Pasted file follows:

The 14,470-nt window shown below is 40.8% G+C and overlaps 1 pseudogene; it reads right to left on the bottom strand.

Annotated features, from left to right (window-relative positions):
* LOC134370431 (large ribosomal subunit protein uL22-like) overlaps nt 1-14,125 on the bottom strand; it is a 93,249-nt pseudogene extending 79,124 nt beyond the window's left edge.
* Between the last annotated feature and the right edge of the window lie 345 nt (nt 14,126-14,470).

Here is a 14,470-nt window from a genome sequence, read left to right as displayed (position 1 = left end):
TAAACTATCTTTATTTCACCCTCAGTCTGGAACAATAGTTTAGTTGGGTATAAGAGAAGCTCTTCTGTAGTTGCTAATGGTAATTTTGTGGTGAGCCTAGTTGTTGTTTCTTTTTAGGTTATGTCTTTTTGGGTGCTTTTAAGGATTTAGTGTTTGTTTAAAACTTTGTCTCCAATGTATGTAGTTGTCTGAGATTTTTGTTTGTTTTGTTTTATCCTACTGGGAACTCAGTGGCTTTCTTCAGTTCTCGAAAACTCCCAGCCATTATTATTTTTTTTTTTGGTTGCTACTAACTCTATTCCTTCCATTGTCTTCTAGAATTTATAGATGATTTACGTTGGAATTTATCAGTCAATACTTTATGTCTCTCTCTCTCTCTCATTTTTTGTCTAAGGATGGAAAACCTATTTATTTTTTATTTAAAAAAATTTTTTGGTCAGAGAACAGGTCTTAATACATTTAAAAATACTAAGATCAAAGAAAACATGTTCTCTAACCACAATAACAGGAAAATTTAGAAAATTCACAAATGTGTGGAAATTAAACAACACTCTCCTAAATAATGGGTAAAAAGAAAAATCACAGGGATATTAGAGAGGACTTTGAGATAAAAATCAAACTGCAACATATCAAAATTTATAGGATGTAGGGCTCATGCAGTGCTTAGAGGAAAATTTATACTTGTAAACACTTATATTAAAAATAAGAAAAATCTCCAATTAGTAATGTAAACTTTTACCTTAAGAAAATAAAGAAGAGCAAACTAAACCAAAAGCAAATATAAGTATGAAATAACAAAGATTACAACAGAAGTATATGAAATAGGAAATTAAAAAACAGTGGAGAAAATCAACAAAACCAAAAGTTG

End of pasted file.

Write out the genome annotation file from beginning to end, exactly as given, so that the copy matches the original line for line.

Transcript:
The 14,470-nt window shown below is 40.8% G+C and overlaps 1 pseudogene; it reads right to left on the bottom strand.

Annotated features, from left to right (window-relative positions):
* LOC134370431 (large ribosomal subunit protein uL22-like) overlaps nt 1-14,125 on the bottom strand; it is a 93,249-nt pseudogene extending 79,124 nt beyond the window's left edge.
* Between the last annotated feature and the right edge of the window lie 345 nt (nt 14,126-14,470).

Here is a 14,470-nt window from a genome sequence, read left to right as displayed (position 1 = left end):
TAAACTATCTTTATTTCACCCTCAGTCTGGAACAATAGTTTAGTTGGGTATAAGAGAAGCTCTTCTGTAGTTGCTAATGGTAATTTTGTGGTGAGCCTAGTTGTTGTTTCTTTTTAGGTTATGTCTTTTTGGGTGCTTTTAAGGATTTAGTGTTTGTTTAAAACTTTGTCTCCAATGTATGTAGTTGTCTGAGATTTTTGTTTGTTTTGTTTTATCCTACTGGGAACTCAGTGGCTTTCTTCAGTTCTCGAAAACTCCCAGCCATTATTATTTTTTTTTTTGGTTGCTACTAACTCTATTCCTTCCATTGTCTTCTAGAATTTATAGATGATTTACGTTGGAATTTATCAGTCAATACTTTATGTCTCTCTCTCTCTCTCATTTTTTGTCTAAGGATGGAAAACCTATTTATTTTTTATTTAAAAAAATTTTTTGGTCAGAGAACAGGTCTTAATACATTTAAAAATACTAAGATCAAAGAAAACATGTTCTCTAACCACAATAACAGGAAAATTTAGAAAATTCACAAATGTGTGGAAATTAAACAACACTCTCCTAAATAATGGGTAAAAAGAAAAATCACAGGGATATTAGAGAGGACTTTGAGATAAAAATCAAACTGCAACATATCAAAATTTATAGGATGTAGGGCTCATGCAGTGCTTAGAGGAAAATTTATACTTGTAAACACTTATATTAAAAATAAGAAAAATCTCCAATTAGTAATGTAAACTTTTACCTTAAGAAAATAAAGAAGAGCAAACTAAACCAAAAGCAAATATAAGTATGAAATAACAAAGATTACAACAGAAGTATATGAAATAGGAAATTAAAAAACAGTGGAGAAAATCAACAAAACCAAAAGTTG